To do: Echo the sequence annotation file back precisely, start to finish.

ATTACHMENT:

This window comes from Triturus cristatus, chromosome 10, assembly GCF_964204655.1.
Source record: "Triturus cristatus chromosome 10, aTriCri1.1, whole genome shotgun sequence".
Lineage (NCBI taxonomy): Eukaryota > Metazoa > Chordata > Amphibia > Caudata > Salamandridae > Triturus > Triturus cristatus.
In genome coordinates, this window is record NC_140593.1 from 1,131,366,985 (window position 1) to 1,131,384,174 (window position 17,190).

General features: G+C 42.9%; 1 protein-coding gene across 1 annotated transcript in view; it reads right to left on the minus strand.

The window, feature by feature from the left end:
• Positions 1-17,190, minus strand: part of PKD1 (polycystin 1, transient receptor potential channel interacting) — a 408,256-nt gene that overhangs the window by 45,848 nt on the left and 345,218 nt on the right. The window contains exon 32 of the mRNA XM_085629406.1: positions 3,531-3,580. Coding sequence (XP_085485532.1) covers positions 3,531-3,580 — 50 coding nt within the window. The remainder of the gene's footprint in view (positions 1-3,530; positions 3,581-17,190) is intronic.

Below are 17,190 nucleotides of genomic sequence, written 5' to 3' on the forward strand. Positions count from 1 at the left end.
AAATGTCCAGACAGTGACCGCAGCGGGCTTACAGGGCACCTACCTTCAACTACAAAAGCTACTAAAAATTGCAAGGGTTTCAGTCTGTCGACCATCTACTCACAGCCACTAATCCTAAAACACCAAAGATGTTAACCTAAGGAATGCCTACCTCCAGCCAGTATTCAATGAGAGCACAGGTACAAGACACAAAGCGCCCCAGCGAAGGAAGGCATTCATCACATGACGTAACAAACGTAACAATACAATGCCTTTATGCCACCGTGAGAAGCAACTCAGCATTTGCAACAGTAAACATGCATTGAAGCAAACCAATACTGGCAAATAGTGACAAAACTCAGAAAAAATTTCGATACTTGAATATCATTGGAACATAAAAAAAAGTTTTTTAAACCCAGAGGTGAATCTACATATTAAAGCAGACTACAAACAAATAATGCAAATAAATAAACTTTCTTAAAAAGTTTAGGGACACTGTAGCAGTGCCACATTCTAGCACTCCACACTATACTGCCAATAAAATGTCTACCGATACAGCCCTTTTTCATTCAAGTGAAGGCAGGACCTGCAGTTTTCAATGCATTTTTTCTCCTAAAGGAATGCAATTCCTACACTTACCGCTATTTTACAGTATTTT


This window comes from Triturus cristatus, chromosome 10, assembly GCF_964204655.1.
Source record: "Triturus cristatus chromosome 10, aTriCri1.1, whole genome shotgun sequence".
Lineage (NCBI taxonomy): Eukaryota > Metazoa > Chordata > Amphibia > Caudata > Salamandridae > Triturus > Triturus cristatus.
In genome coordinates, this window is record NC_140593.1 from 1,131,366,985 (window position 1) to 1,131,384,174 (window position 17,190).

General features: G+C 42.9%; 1 protein-coding gene across 1 annotated transcript in view; it reads right to left on the minus strand.

The window, feature by feature from the left end:
• Positions 1-17,190, minus strand: part of PKD1 (polycystin 1, transient receptor potential channel interacting) — a 408,256-nt gene that overhangs the window by 45,848 nt on the left and 345,218 nt on the right. The window contains exon 32 of the mRNA XM_085629406.1: positions 3,531-3,580. Coding sequence (XP_085485532.1) covers positions 3,531-3,580 — 50 coding nt within the window. The remainder of the gene's footprint in view (positions 1-3,530; positions 3,581-17,190) is intronic.

Below are 17,190 nucleotides of genomic sequence, written 5' to 3' on the forward strand. Positions count from 1 at the left end.
AAATGTCCAGACAGTGACCGCAGCGGGCTTACAGGGCACCTACCTTCAACTACAAAAGCTACTAAAAATTGCAAGGGTTTCAGTCTGTCGACCATCTACTCACAGCCACTAATCCTAAAACACCAAAGATGTTAACCTAAGGAATGCCTACCTCCAGCCAGTATTCAATGAGAGCACAGGTACAAGACACAAAGCGCCCCAGCGAAGGAAGGCATTCATCACATGACGTAACAAACGTAACAATACAATGCCTTTATGCCACCGTGAGAAGCAACTCAGCATTTGCAACAGTAAACATGCATTGAAGCAAACCAATACTGGCAAATAGTGACAAAACTCAGAAAAAATTTCGATACTTGAATATCATTGGAACATAAAAAAAAGTTTTTTAAACCCAGAGGTGAATCTACATATTAAAGCAGACTACAAACAAATAATGCAAATAAATAAACTTTCTTAAAAAGTTTAGGGACACTGTAGCAGTGCCACATTCTAGCACTCCACACTATACTGCCAATAAAATGTCTACCGATACAGCCCTTTTTCATTCAAGTGAAGGCAGGACCTGCAGTTTTCAATGCATTTTTTCTCCTAAAGGAATGCAATTCCTACACTTACCGCTATTTTACAGTATTTT